A retrospective study conducted on assessment of risk factors and treatment outcome of stroke admissions at St. Paul’s Teaching Hospital showed that hypertension was found to be the most common antecedent risk factor in 92 (56.4%) patients. Diabetes mellitus (DM) was identified as a risk factor in 19 (11.6%) patients and 14 (8.5%) patients had both hypertension and diabetes mellitus. In-hospital case fatality rate of stroke was 30.1%. Most (45.4%) patients were discharged with the significant neurologic deficit. Only 36 (22.1%) patients were discharged with significant neurologic improvement. Among in-hospital deaths, the majority (63.3%) were in those with intracerebral hemorrhage. Of 11 patients who had a previous history of stroke, 7 (63.4%) died in hospital showing a statistically significant association (p=0.049) (10).

A retrospective cross-sectional study of patients admitted with a clinical diagnosis of stroke on characteristics and outcomes of the stroke at Tikur Anbessa Teaching Hospital showed that hemorrhagic stroke was the most common cause of stroke accounting for 57% of all patients. Hypertension was the most frequent risk factor identified followed by cardiac disease, 65.6%, and 22.7% respectively. The overall mortality was44.5%. Altered mental state and non-focal neurologic deficits were the only independent predictors of mortality (11). There is a great need for organized research that is closely linked to assess prevalence, associated risk factor, and treatment outcome of stroke. On the assessment of prevalence, associated risk factor and treatment outcome of stroke study is almost non-exist in our local setting (study areas). Although stroke is being recognized as one of the health problems, its prevalence, risk factor, and treatment outcome in the Ethiopian care setup has not been well documented. Information on stroke and associated risk factors could help in tuning up the service delivery for stroke patients. Therefore, the objective of this study was to assess prevalence, associated factors and treatment outcome among stroke patients admitted to the medical ward at Jimma University Medical Center, Jimma, and South West Ethiopia.
Materials and Methods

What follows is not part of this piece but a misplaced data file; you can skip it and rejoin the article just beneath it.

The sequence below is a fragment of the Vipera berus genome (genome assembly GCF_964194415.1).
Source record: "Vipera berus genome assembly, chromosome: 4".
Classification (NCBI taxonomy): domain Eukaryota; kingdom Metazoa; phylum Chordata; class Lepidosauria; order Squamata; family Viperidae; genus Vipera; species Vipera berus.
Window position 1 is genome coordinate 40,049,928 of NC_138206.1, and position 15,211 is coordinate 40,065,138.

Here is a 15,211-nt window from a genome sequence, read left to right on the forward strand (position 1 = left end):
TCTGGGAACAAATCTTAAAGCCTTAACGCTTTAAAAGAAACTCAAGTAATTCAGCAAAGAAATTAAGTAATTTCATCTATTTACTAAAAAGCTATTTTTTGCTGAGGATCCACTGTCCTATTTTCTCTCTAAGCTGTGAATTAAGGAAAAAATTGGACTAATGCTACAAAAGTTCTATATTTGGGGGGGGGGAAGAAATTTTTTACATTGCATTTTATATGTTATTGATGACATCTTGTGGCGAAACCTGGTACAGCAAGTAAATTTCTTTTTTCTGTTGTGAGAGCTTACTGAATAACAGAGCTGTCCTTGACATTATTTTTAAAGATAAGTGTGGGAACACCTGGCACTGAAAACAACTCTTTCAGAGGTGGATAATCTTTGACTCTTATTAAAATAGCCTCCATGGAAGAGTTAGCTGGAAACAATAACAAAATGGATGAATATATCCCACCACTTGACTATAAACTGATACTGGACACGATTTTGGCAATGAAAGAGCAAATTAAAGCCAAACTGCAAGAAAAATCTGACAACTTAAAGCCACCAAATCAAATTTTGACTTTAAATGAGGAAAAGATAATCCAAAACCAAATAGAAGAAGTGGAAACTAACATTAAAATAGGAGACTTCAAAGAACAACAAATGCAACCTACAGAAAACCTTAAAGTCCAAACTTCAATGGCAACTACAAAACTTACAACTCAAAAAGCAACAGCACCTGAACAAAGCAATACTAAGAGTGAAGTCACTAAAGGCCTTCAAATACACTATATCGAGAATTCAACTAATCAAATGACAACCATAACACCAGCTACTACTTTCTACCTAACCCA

The study was conducted at Jimma University Medical Center from December 1, 2015, to November 31, 2017, which is located in Jimma Zone, Oromia region. JUMC is a university teaching hospital and is the only referral hospital for the southwestern of Ethiopia. Jimma is located 357km South West of the capital city of Ethiopia, Addis Ababa. All patients admitted to JUMC were used as a source population with a total sample size of 394.
Study design
Retrospective cross-sectional study design was conducted with the total sample size 394 which was obtained by using single population proportion formula among patients admitted to medical ward from December 1, 2015, to November 31, 2017, in JUMC.
Data Collection Methods
Data was collected by trained data collectors using a checklist sheet from the medical records of those patients who had been admitted to the medical ward over the specified time period based on inclusion criteria patients with neurological problems who are 15years and older. The checklist was developed after a review of different kinds of literature and contained socio demographic data, HIV status, type of stroke, common risk factors, diabetes mellitus, substance use, and atrial fibrillation) and possible treatment outcomes of patients. Before commencing data collection, ethical clearance and approval were obtained from Jimma University, College Health Science and Medicine, Department of Nursing. Oral informed consent was secured from the involved participants for their participation after the nature of the study was fully explained to them. The right to refuse was respected and data was collected respectfully.